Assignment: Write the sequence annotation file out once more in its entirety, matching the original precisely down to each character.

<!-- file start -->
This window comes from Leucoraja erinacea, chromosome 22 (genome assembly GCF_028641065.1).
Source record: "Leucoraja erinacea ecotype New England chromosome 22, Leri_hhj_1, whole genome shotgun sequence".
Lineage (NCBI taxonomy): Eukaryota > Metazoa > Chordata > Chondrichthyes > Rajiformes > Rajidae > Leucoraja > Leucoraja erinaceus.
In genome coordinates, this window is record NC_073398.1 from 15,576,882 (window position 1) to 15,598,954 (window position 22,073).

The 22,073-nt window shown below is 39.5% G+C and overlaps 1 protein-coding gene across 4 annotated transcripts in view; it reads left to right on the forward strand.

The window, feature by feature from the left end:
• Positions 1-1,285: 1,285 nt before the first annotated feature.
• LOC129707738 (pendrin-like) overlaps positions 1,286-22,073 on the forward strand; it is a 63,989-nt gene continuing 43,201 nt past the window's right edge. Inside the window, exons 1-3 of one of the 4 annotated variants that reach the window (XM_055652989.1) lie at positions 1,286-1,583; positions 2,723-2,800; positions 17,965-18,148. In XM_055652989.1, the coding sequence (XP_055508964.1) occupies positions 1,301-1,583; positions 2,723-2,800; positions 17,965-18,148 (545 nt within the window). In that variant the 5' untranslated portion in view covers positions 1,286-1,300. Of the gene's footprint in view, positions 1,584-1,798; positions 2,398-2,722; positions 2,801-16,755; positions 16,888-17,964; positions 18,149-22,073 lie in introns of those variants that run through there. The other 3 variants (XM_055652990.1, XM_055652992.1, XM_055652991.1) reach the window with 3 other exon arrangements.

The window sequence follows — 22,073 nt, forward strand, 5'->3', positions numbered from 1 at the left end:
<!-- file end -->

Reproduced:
This window comes from Leucoraja erinacea, chromosome 22 (genome assembly GCF_028641065.1).
Source record: "Leucoraja erinacea ecotype New England chromosome 22, Leri_hhj_1, whole genome shotgun sequence".
Lineage (NCBI taxonomy): Eukaryota > Metazoa > Chordata > Chondrichthyes > Rajiformes > Rajidae > Leucoraja > Leucoraja erinaceus.
In genome coordinates, this window is record NC_073398.1 from 15,576,882 (window position 1) to 15,598,954 (window position 22,073).

The 22,073-nt window shown below is 39.5% G+C and overlaps 1 protein-coding gene across 4 annotated transcripts in view; it reads left to right on the forward strand.

The window, feature by feature from the left end:
• Positions 1-1,285: 1,285 nt before the first annotated feature.
• LOC129707738 (pendrin-like) overlaps positions 1,286-22,073 on the forward strand; it is a 63,989-nt gene continuing 43,201 nt past the window's right edge. Inside the window, exons 1-3 of one of the 4 annotated variants that reach the window (XM_055652989.1) lie at positions 1,286-1,583; positions 2,723-2,800; positions 17,965-18,148. In XM_055652989.1, the coding sequence (XP_055508964.1) occupies positions 1,301-1,583; positions 2,723-2,800; positions 17,965-18,148 (545 nt within the window). In that variant the 5' untranslated portion in view covers positions 1,286-1,300. Of the gene's footprint in view, positions 1,584-1,798; positions 2,398-2,722; positions 2,801-16,755; positions 16,888-17,964; positions 18,149-22,073 lie in introns of those variants that run through there. The other 3 variants (XM_055652990.1, XM_055652992.1, XM_055652991.1) reach the window with 3 other exon arrangements.

The window sequence follows — 22,073 nt, forward strand, 5'->3', positions numbered from 1 at the left end: